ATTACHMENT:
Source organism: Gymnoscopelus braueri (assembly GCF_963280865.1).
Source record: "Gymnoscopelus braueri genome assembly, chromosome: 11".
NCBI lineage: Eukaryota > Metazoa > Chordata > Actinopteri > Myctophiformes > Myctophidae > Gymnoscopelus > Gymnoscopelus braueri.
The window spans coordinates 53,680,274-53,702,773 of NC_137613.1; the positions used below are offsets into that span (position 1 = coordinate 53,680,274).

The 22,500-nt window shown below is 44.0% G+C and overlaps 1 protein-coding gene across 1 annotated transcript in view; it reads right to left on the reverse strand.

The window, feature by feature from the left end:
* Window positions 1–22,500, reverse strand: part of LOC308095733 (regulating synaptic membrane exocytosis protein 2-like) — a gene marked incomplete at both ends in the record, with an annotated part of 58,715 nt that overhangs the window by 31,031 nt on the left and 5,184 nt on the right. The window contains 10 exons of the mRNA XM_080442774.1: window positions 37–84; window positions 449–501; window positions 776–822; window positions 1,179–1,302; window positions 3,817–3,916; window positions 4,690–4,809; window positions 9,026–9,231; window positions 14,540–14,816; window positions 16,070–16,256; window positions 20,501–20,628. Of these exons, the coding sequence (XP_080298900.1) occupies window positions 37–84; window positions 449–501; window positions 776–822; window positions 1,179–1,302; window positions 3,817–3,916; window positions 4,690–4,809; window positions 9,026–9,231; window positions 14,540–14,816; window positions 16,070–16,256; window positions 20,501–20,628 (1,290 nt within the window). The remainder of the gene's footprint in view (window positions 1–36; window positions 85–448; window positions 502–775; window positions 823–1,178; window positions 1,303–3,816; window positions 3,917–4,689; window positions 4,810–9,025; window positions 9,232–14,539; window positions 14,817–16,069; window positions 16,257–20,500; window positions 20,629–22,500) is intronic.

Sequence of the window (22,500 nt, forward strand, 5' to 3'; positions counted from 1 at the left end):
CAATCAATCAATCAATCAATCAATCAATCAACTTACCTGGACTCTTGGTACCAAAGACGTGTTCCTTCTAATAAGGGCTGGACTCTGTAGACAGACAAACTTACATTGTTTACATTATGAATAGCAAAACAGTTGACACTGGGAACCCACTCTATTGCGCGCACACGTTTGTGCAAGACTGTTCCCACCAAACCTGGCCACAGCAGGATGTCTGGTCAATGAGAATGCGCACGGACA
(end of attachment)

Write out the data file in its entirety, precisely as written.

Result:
Source organism: Gymnoscopelus braueri (assembly GCF_963280865.1).
Source record: "Gymnoscopelus braueri genome assembly, chromosome: 11".
NCBI lineage: Eukaryota > Metazoa > Chordata > Actinopteri > Myctophiformes > Myctophidae > Gymnoscopelus > Gymnoscopelus braueri.
The window spans coordinates 53,680,274-53,702,773 of NC_137613.1; the positions used below are offsets into that span (position 1 = coordinate 53,680,274).

The 22,500-nt window shown below is 44.0% G+C and overlaps 1 protein-coding gene across 1 annotated transcript in view; it reads right to left on the reverse strand.

The window, feature by feature from the left end:
* Window positions 1–22,500, reverse strand: part of LOC308095733 (regulating synaptic membrane exocytosis protein 2-like) — a gene marked incomplete at both ends in the record, with an annotated part of 58,715 nt that overhangs the window by 31,031 nt on the left and 5,184 nt on the right. The window contains 10 exons of the mRNA XM_080442774.1: window positions 37–84; window positions 449–501; window positions 776–822; window positions 1,179–1,302; window positions 3,817–3,916; window positions 4,690–4,809; window positions 9,026–9,231; window positions 14,540–14,816; window positions 16,070–16,256; window positions 20,501–20,628. Of these exons, the coding sequence (XP_080298900.1) occupies window positions 37–84; window positions 449–501; window positions 776–822; window positions 1,179–1,302; window positions 3,817–3,916; window positions 4,690–4,809; window positions 9,026–9,231; window positions 14,540–14,816; window positions 16,070–16,256; window positions 20,501–20,628 (1,290 nt within the window). The remainder of the gene's footprint in view (window positions 1–36; window positions 85–448; window positions 502–775; window positions 823–1,178; window positions 1,303–3,816; window positions 3,917–4,689; window positions 4,810–9,025; window positions 9,232–14,539; window positions 14,817–16,069; window positions 16,257–20,500; window positions 20,629–22,500) is intronic.

Sequence of the window (22,500 nt, forward strand, 5' to 3'; positions counted from 1 at the left end):
CAATCAATCAATCAATCAATCAATCAATCAACTTACCTGGACTCTTGGTACCAAAGACGTGTTCCTTCTAATAAGGGCTGGACTCTGTAGACAGACAAACTTACATTGTTTACATTATGAATAGCAAAACAGTTGACACTGGGAACCCACTCTATTGCGCGCACACGTTTGTGCAAGACTGTTCCCACCAAACCTGGCCACAGCAGGATGTCTGGTCAATGAGAATGCGCACGGACA